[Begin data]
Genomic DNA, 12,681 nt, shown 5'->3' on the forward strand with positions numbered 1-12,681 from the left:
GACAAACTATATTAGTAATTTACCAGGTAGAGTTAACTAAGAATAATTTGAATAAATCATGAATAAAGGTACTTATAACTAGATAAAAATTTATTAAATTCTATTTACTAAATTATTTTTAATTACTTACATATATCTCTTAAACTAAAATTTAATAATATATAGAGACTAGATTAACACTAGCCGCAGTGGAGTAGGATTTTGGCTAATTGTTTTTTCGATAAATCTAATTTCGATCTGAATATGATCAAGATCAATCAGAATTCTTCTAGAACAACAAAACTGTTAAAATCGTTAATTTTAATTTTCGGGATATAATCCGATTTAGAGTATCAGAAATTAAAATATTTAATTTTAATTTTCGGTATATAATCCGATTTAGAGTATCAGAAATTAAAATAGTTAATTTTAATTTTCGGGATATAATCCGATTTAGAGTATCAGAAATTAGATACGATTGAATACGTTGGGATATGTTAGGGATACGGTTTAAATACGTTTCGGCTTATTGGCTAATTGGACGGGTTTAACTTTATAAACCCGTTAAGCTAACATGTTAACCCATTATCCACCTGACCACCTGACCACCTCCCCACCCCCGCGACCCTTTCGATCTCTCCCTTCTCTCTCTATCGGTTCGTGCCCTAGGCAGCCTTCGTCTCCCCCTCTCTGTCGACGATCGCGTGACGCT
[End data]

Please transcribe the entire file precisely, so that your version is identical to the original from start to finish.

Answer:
Genomic DNA, 12,681 nt, shown 5'->3' on the forward strand with positions numbered 1-12,681 from the left:
GACAAACTATATTAGTAATTTACCAGGTAGAGTTAACTAAGAATAATTTGAATAAATCATGAATAAAGGTACTTATAACTAGATAAAAATTTATTAAATTCTATTTACTAAATTATTTTTAATTACTTACATATATCTCTTAAACTAAAATTTAATAATATATAGAGACTAGATTAACACTAGCCGCAGTGGAGTAGGATTTTGGCTAATTGTTTTTTCGATAAATCTAATTTCGATCTGAATATGATCAAGATCAATCAGAATTCTTCTAGAACAACAAAACTGTTAAAATCGTTAATTTTAATTTTCGGGATATAATCCGATTTAGAGTATCAGAAATTAAAATATTTAATTTTAATTTTCGGTATATAATCCGATTTAGAGTATCAGAAATTAAAATAGTTAATTTTAATTTTCGGGATATAATCCGATTTAGAGTATCAGAAATTAGATACGATTGAATACGTTGGGATATGTTAGGGATACGGTTTAAATACGTTTCGGCTTATTGGCTAATTGGACGGGTTTAACTTTATAAACCCGTTAAGCTAACATGTTAACCCATTATCCACCTGACCACCTGACCACCTCCCCACCCCCGCGACCCTTTCGATCTCTCCCTTCTCTCTCTATCGGTTCGTGCCCTAGGCAGCCTTCGTCTCCCCCTCTCTGTCGACGATCGCGTGACGCT